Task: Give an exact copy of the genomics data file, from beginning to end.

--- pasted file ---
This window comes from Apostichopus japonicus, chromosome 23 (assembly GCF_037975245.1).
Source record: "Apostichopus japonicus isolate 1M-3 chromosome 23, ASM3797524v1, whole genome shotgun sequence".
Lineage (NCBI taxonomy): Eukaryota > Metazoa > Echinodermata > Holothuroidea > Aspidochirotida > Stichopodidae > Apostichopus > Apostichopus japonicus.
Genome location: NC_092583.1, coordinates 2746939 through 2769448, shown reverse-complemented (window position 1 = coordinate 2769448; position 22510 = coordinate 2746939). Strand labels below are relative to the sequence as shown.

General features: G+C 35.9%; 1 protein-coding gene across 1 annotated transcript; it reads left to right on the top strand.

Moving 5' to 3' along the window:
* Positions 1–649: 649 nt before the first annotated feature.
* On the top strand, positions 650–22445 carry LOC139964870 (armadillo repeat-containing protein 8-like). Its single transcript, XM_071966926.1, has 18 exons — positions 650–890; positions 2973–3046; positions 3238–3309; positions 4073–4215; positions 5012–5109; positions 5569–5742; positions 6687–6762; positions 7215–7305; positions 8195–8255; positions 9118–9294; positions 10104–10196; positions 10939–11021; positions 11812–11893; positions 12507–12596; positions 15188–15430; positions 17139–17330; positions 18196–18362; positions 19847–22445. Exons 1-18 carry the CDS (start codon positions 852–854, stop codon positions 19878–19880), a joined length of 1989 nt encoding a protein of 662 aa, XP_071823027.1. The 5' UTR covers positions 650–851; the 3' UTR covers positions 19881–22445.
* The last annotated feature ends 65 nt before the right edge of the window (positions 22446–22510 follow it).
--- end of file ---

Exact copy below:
This window comes from Apostichopus japonicus, chromosome 23 (assembly GCF_037975245.1).
Source record: "Apostichopus japonicus isolate 1M-3 chromosome 23, ASM3797524v1, whole genome shotgun sequence".
Lineage (NCBI taxonomy): Eukaryota > Metazoa > Echinodermata > Holothuroidea > Aspidochirotida > Stichopodidae > Apostichopus > Apostichopus japonicus.
Genome location: NC_092583.1, coordinates 2746939 through 2769448, shown reverse-complemented (window position 1 = coordinate 2769448; position 22510 = coordinate 2746939). Strand labels below are relative to the sequence as shown.

General features: G+C 35.9%; 1 protein-coding gene across 1 annotated transcript; it reads left to right on the top strand.

Moving 5' to 3' along the window:
* Positions 1–649: 649 nt before the first annotated feature.
* On the top strand, positions 650–22445 carry LOC139964870 (armadillo repeat-containing protein 8-like). Its single transcript, XM_071966926.1, has 18 exons — positions 650–890; positions 2973–3046; positions 3238–3309; positions 4073–4215; positions 5012–5109; positions 5569–5742; positions 6687–6762; positions 7215–7305; positions 8195–8255; positions 9118–9294; positions 10104–10196; positions 10939–11021; positions 11812–11893; positions 12507–12596; positions 15188–15430; positions 17139–17330; positions 18196–18362; positions 19847–22445. Exons 1-18 carry the CDS (start codon positions 852–854, stop codon positions 19878–19880), a joined length of 1989 nt encoding a protein of 662 aa, XP_071823027.1. The 5' UTR covers positions 650–851; the 3' UTR covers positions 19881–22445.
* The last annotated feature ends 65 nt before the right edge of the window (positions 22446–22510 follow it).